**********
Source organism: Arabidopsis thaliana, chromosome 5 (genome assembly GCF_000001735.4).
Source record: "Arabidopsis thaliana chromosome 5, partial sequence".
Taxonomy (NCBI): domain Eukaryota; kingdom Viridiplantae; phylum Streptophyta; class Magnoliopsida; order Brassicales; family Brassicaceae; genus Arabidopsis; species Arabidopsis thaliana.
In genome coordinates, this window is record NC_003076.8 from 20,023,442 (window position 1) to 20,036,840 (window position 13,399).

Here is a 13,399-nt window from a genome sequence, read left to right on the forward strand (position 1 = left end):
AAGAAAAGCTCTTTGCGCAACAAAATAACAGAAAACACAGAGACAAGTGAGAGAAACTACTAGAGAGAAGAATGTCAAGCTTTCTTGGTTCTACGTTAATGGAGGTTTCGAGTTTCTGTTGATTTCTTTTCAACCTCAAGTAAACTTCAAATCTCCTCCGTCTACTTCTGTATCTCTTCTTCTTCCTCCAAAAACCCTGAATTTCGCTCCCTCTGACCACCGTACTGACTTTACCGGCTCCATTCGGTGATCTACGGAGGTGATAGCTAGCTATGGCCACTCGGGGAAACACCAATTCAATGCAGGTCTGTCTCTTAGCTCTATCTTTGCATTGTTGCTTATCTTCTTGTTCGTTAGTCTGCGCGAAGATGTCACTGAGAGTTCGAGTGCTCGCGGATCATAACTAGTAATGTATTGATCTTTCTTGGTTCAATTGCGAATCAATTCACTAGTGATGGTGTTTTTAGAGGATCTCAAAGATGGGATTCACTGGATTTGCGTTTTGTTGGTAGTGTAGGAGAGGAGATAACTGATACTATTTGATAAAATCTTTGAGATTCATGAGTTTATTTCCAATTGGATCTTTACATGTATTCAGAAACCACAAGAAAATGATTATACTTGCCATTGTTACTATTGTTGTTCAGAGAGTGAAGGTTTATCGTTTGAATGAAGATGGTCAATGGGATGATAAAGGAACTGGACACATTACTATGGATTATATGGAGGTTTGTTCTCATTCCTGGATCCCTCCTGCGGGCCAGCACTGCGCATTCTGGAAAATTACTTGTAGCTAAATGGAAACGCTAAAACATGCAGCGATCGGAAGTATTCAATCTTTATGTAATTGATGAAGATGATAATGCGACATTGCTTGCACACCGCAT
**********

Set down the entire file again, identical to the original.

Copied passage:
Source organism: Arabidopsis thaliana, chromosome 5 (genome assembly GCF_000001735.4).
Source record: "Arabidopsis thaliana chromosome 5, partial sequence".
Taxonomy (NCBI): domain Eukaryota; kingdom Viridiplantae; phylum Streptophyta; class Magnoliopsida; order Brassicales; family Brassicaceae; genus Arabidopsis; species Arabidopsis thaliana.
In genome coordinates, this window is record NC_003076.8 from 20,023,442 (window position 1) to 20,036,840 (window position 13,399).

Here is a 13,399-nt window from a genome sequence, read left to right on the forward strand (position 1 = left end):
AAGAAAAGCTCTTTGCGCAACAAAATAACAGAAAACACAGAGACAAGTGAGAGAAACTACTAGAGAGAAGAATGTCAAGCTTTCTTGGTTCTACGTTAATGGAGGTTTCGAGTTTCTGTTGATTTCTTTTCAACCTCAAGTAAACTTCAAATCTCCTCCGTCTACTTCTGTATCTCTTCTTCTTCCTCCAAAAACCCTGAATTTCGCTCCCTCTGACCACCGTACTGACTTTACCGGCTCCATTCGGTGATCTACGGAGGTGATAGCTAGCTATGGCCACTCGGGGAAACACCAATTCAATGCAGGTCTGTCTCTTAGCTCTATCTTTGCATTGTTGCTTATCTTCTTGTTCGTTAGTCTGCGCGAAGATGTCACTGAGAGTTCGAGTGCTCGCGGATCATAACTAGTAATGTATTGATCTTTCTTGGTTCAATTGCGAATCAATTCACTAGTGATGGTGTTTTTAGAGGATCTCAAAGATGGGATTCACTGGATTTGCGTTTTGTTGGTAGTGTAGGAGAGGAGATAACTGATACTATTTGATAAAATCTTTGAGATTCATGAGTTTATTTCCAATTGGATCTTTACATGTATTCAGAAACCACAAGAAAATGATTATACTTGCCATTGTTACTATTGTTGTTCAGAGAGTGAAGGTTTATCGTTTGAATGAAGATGGTCAATGGGATGATAAAGGAACTGGACACATTACTATGGATTATATGGAGGTTTGTTCTCATTCCTGGATCCCTCCTGCGGGCCAGCACTGCGCATTCTGGAAAATTACTTGTAGCTAAATGGAAACGCTAAAACATGCAGCGATCGGAAGTATTCAATCTTTATGTAATTGATGAAGATGATAATGCGACATTGCTTGCACACCGCAT